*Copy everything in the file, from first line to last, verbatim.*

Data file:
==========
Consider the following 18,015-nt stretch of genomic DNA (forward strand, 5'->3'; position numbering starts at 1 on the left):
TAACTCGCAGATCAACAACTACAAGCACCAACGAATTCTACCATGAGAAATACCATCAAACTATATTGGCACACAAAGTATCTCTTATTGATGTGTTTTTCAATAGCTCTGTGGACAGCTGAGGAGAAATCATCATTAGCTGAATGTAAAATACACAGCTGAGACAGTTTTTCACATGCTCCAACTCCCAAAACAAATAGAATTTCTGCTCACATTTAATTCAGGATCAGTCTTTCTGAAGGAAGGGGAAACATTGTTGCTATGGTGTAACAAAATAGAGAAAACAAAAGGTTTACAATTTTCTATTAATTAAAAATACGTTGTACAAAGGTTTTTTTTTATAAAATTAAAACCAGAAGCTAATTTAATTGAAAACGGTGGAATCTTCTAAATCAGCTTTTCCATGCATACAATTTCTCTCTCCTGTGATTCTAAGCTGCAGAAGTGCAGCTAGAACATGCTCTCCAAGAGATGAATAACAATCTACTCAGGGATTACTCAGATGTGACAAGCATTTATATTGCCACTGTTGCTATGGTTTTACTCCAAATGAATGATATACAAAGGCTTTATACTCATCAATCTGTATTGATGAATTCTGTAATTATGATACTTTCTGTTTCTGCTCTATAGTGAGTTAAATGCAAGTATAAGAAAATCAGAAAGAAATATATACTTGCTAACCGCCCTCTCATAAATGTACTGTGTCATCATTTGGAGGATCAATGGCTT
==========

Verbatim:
Consider the following 18,015-nt stretch of genomic DNA (forward strand, 5'->3'; position numbering starts at 1 on the left):
TAACTCGCAGATCAACAACTACAAGCACCAACGAATTCTACCATGAGAAATACCATCAAACTATATTGGCACACAAAGTATCTCTTATTGATGTGTTTTTCAATAGCTCTGTGGACAGCTGAGGAGAAATCATCATTAGCTGAATGTAAAATACACAGCTGAGACAGTTTTTCACATGCTCCAACTCCCAAAACAAATAGAATTTCTGCTCACATTTAATTCAGGATCAGTCTTTCTGAAGGAAGGGGAAACATTGTTGCTATGGTGTAACAAAATAGAGAAAACAAAAGGTTTACAATTTTCTATTAATTAAAAATACGTTGTACAAAGGTTTTTTTTTATAAAATTAAAACCAGAAGCTAATTTAATTGAAAACGGTGGAATCTTCTAAATCAGCTTTTCCATGCATACAATTTCTCTCTCCTGTGATTCTAAGCTGCAGAAGTGCAGCTAGAACATGCTCTCCAAGAGATGAATAACAATCTACTCAGGGATTACTCAGATGTGACAAGCATTTATATTGCCACTGTTGCTATGGTTTTACTCCAAATGAATGATATACAAAGGCTTTATACTCATCAATCTGTATTGATGAATTCTGTAATTATGATACTTTCTGTTTCTGCTCTATAGTGAGTTAAATGCAAGTATAAGAAAATCAGAAAGAAATATATACTTGCTAACCGCCCTCTCATAAATGTACTGTGTCATCATTTGGAGGATCAATGGCTT